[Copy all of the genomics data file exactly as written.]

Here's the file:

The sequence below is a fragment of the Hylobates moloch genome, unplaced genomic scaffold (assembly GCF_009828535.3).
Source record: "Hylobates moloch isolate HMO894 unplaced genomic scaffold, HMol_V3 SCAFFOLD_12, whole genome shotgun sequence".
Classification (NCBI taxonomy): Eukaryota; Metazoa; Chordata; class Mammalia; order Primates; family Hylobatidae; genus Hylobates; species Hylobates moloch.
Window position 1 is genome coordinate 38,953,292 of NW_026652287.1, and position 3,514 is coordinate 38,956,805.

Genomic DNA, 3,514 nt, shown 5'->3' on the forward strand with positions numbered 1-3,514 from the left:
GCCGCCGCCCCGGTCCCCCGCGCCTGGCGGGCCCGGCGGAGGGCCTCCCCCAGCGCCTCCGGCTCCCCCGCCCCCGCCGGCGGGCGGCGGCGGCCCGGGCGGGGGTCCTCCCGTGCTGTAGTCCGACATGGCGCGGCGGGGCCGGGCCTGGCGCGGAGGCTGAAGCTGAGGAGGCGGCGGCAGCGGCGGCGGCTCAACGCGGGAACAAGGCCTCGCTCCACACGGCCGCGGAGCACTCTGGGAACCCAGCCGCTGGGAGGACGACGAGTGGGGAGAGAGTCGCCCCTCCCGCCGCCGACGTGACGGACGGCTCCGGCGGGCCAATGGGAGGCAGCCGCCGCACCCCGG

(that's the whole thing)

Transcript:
The sequence below is a fragment of the Hylobates moloch genome, unplaced genomic scaffold (assembly GCF_009828535.3).
Source record: "Hylobates moloch isolate HMO894 unplaced genomic scaffold, HMol_V3 SCAFFOLD_12, whole genome shotgun sequence".
Classification (NCBI taxonomy): Eukaryota; Metazoa; Chordata; class Mammalia; order Primates; family Hylobatidae; genus Hylobates; species Hylobates moloch.
Window position 1 is genome coordinate 38,953,292 of NW_026652287.1, and position 3,514 is coordinate 38,956,805.

Genomic DNA, 3,514 nt, shown 5'->3' on the forward strand with positions numbered 1-3,514 from the left:
GCCGCCGCCCCGGTCCCCCGCGCCTGGCGGGCCCGGCGGAGGGCCTCCCCCAGCGCCTCCGGCTCCCCCGCCCCCGCCGGCGGGCGGCGGCGGCCCGGGCGGGGGTCCTCCCGTGCTGTAGTCCGACATGGCGCGGCGGGGCCGGGCCTGGCGCGGAGGCTGAAGCTGAGGAGGCGGCGGCAGCGGCGGCGGCTCAACGCGGGAACAAGGCCTCGCTCCACACGGCCGCGGAGCACTCTGGGAACCCAGCCGCTGGGAGGACGACGAGTGGGGAGAGAGTCGCCCCTCCCGCCGCCGACGTGACGGACGGCTCCGGCGGGCCAATGGGAGGCAGCCGCCGCACCCCGG